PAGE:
RIVERDALE — Wendy Hobbs, 481. Anthony Muir, 479. Crystal Davis, 255. Paul Barnes, 193.
To the four recent graduates of the Riverdale Substance Abuse Court, the number of days they have been sober or clean is just as important to them as their name. When they sign a roll or introduce themselves, that number is right alongside their name.
And for John Gallegos, the first graduate of the court program nine years ago, the number is 3,497.
“This is the hardest thing I’ve done in my life,” said Davis, who entered the program in August 2010. “But it feels great to be sober, to wake up without a hangover. Sobriety is the best thing for you and everyone around you.”
“I’ve been scared straight through this program,” said Hobbs, who entered the program in 2010. “I am grateful this happened to me, that it kicked me in the butt. Drugs and alcohol are scary things.”
“I figured I couldn’t do it my way anymore,” said Muir, who entered the program in November 2010. “This is a huge accomplishment for me.”
For all four graduates, completion of the program meant termination of probation and reduced charges as agreed upon at the outset of their participation.
Adults with drug- or alcohol-related misdemeanors can either volunteer or be court-mandated because of high risk factors to participate in Riverdale’s program, said Joan Dailey, Riverdale drug court coordinator.
The average age of offenders in Riverdale’s drug court program is 27, according to a 2009 study conducted by Scott R. Senjo with Weber State University’s criminal justice department.
It can take participants a minimum of 12 months to complete the program, with an average of 14 months, Dailey said.
Since 2005, the Riverdale Substance Abuse Court has had 106 participants, 62 of whom have graduated. In 2011, 12 people entered the program. This year, the number is 14.
Participants are subject to random drug testing and take part in support groups and counseling.
And compared to other programs, this one seems to be working.
“This is the longest I’ve been clean in 15 years, or half my life,” Barnes said. “I’ve been in a lot of programs, and this one is the best.”
From 2004 to 2009, only three DUI participants reoffended during their treatment.
Dailey estimates that 10 percent of drug court graduates have reoffended, while the recidivism rate of those who have not been through drug court is 50 percent.
These numbers are the cold, hard measurables that Riverdale city officials revel in. It is why, even in times of financial stress, the city continues to fund its substance abuse court to the tune of $25,000 annually. Other funds come from state and federal grants.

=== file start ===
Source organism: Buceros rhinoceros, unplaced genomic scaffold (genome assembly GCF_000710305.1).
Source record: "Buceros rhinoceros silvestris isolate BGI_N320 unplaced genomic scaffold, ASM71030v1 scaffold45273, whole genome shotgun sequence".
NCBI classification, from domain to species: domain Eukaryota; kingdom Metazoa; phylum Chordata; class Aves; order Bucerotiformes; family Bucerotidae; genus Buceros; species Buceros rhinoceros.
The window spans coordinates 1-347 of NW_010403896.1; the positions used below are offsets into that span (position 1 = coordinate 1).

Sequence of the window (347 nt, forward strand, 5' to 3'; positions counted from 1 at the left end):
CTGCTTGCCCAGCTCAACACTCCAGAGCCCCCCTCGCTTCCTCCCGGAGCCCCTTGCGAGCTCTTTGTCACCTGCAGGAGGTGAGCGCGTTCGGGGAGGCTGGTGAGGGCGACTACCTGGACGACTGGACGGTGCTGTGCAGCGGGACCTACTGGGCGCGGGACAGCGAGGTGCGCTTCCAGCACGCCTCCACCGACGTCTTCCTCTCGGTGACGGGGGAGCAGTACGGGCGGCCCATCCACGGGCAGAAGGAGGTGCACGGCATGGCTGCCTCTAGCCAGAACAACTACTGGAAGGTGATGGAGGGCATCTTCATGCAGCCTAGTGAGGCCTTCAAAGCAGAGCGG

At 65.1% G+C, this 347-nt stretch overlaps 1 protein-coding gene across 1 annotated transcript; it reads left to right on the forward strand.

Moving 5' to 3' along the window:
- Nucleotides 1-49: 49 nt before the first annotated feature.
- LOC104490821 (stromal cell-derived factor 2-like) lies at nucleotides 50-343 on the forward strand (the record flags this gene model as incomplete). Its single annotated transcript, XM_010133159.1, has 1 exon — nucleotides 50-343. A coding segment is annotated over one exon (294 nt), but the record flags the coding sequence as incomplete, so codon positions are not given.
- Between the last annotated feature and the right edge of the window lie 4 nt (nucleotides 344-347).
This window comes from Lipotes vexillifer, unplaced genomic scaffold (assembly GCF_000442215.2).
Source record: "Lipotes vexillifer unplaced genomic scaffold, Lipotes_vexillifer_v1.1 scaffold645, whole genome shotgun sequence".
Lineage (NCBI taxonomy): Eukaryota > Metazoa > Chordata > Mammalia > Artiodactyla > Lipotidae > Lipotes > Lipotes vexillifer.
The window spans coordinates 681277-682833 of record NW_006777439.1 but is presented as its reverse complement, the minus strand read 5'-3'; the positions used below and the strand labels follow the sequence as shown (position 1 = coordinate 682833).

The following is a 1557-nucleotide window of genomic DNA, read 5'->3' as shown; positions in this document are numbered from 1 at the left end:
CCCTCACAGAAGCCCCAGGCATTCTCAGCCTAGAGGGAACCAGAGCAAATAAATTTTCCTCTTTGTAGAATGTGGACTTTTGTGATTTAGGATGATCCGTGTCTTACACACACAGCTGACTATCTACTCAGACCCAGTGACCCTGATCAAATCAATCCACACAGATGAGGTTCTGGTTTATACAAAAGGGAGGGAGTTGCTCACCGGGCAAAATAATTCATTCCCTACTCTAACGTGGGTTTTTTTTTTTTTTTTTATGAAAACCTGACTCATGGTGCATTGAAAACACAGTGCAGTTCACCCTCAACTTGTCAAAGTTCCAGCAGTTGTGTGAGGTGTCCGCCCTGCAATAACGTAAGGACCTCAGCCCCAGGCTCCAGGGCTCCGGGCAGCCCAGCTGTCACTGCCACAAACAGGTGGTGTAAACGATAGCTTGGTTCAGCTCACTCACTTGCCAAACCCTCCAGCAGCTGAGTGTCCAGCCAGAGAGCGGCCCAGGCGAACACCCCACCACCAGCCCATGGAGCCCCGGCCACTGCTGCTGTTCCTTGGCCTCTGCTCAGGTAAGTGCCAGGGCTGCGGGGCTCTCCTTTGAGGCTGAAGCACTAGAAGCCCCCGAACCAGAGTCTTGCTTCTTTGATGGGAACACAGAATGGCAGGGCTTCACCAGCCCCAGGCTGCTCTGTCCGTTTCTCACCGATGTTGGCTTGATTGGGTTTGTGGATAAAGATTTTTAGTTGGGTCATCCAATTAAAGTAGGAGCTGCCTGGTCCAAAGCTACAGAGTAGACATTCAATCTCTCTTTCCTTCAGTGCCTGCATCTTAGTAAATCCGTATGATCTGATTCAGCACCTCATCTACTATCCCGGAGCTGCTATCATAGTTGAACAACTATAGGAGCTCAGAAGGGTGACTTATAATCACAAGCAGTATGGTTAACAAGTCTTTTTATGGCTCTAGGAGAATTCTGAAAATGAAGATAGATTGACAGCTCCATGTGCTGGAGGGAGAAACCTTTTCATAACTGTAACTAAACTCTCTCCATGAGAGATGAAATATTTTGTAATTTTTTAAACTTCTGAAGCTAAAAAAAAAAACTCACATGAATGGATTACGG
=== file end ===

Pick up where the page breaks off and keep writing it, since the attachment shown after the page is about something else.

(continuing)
“We have a serious commitment to the Riverdale Substance Abuse Court,” said City Administrator Larry Hansen.
And graduates appreciate those funding commitments.
“The money spent on me is not in vain,” Davis said.
“We have received funding from the city and state,” said attorney D. Michael Nielsen, one of the graduation speakers who said he recently completed a similar program in Davis County and had his charges dismissed.
“A lot of people would kill to get in this program. This is the most successful treatment we have, for a good price.”
“In times of lean, Riverdale has stepped up and allowed the program to continue,” said Judge Reuben Renstrom.
“Without the continued support of the city, we would not have this program. Show your gratitude by never taking a substance again.”
Riverdale City Attorney Steve Brooks said drug courts used to be more popular until the Legislature changed laws in 2009 that removed the option of doing pleas in abeyance for DUIs.
“Drug court’s effectiveness far exceeds that of the usual ‘throw someone in jail’ sentences used by traditional courts,” he said. “They do take more time, far greater supervision and a judge willing to devote the extra time required, but they are effective.”
Riverdale has just such a judge in Renstrom, and three others before that. The judges volunteer their time to oversee the program.
“This is one of the most enjoyable things I do as a judge,” Renstrom said. “This is a completely different situation, the personal touch. I get to see these people evolve.”
He said he has seen those in the program endure many struggles, including unemployment, homelessness and custody battles during their fight to stay off drugs and alcohol.
But the outcome, Renstrom said, is worth it.